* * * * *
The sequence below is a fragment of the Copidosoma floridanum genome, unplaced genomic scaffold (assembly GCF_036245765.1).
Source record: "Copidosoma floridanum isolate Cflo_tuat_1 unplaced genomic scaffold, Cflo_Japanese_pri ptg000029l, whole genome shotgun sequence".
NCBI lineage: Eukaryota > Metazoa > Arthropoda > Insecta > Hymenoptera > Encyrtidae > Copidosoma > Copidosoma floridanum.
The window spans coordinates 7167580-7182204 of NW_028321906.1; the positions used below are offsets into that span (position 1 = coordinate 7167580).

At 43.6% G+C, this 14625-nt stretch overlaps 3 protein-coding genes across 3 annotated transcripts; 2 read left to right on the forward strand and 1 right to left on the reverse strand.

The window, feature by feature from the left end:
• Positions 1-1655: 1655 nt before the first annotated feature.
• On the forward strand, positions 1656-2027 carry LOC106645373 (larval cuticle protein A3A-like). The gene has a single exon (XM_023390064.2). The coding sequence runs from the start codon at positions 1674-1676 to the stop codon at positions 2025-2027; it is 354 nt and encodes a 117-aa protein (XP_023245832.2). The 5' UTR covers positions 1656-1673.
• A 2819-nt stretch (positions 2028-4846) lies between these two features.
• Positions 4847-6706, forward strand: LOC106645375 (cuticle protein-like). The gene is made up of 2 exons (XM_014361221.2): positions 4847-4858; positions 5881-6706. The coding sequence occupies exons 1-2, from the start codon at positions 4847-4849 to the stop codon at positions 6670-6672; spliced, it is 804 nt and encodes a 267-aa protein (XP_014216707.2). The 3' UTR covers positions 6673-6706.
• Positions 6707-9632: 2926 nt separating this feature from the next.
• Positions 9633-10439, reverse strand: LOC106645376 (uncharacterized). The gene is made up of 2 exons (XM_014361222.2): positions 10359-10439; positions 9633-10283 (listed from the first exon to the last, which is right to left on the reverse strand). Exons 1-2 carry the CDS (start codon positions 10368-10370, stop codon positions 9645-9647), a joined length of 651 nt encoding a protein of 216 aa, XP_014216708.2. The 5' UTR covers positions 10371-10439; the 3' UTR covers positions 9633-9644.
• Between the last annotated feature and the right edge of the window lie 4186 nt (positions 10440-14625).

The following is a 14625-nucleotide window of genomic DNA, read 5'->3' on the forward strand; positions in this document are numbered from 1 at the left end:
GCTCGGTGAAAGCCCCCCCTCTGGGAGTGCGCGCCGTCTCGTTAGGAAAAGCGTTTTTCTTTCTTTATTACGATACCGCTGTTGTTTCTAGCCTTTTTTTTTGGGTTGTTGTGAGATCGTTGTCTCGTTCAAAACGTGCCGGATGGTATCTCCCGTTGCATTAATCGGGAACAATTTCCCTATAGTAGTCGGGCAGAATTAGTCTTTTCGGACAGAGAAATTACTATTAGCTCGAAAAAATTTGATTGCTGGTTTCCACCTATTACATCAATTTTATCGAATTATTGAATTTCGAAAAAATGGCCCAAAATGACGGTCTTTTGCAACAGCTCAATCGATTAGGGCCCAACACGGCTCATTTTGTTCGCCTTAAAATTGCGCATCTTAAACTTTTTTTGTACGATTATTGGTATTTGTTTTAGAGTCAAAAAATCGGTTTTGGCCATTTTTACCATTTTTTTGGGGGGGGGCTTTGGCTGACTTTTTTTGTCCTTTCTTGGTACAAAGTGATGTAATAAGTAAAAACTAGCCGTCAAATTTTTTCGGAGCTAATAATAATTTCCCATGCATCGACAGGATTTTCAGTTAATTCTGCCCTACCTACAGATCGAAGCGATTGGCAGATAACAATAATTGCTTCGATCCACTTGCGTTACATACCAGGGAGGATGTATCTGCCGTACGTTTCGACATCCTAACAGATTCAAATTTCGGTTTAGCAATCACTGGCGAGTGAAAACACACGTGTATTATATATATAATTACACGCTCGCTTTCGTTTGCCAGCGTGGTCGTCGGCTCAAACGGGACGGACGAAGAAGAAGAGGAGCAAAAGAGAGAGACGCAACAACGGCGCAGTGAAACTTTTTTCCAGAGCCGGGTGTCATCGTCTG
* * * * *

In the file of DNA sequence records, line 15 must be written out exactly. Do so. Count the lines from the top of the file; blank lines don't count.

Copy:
GCTCGGTGAAAGCCCCCCCTCTGGGAGTGCGCGCCGTCTCGTTAGGAAAAGCGTTTTTCTTTCTTTATTACGATACCGCTGTTGTTTCTAGCCTTTTTTTTTGGGTTGTTGTGAGATCGTTGTCTCGTTCAAAACGTGCCGGATGGTATCTCCCGTTGCATTAATCGGGAACAATTTCCCTATAGTAGTCGGGCAGAATTAGTCTTTTCGGACAGAGAAATTACTATTAGCTCGAAAAAATTTGATTGCTGGTTTCCACCTATTACATCAATTTTATCGAATTATTGAATTTCGAAAAAATGGCCCAAAATGACGGTCTTTTGCAACAGCTCAATCGATTAGGGCCCAACACGGCTCATTTTGTTCGCCTTAAAATTGCGCATCTTAAACTTTTTTTGTACGATTATTGGTATTTGTTTTAGAGTCAAAAAATCGGTTTTGGCCATTTTTACCATTTTTTTGGGGGGGGGCTTTGGCTGACTTTTTTTGTCCTTTCTTGGTACAAAGTGATGTAATAAGTAAAAACTAGCCGTCAAATTTTTTCGGAGCTAATAATAATTTCCCATGCATCGACAGGATTTTCAGTTAATTCTGCCCTACCTACAGATCGAAGCGATTGGCAGATAACAATAATTGCTTCGATCCACTTGCGTTACATACCAGGGAGGATGTATCTGCCGTACGTTTCGACATCCTAACAGATTCAAATTTCGGTTTAGCAATCACTGGCGAGTGAAAACACACGTGTATTATATATATAATTACACGCTCGCTTTCGTTTGCCAGCGTGGTCGTCGGCTCAAACGGGACGGACGAAGAAGAAGAGGAGCAAAAGAGAGAGACGCAACAACGGCGCAGTGAAACTTTTTTCCAGAGCCGGGTGTCATCGTCTG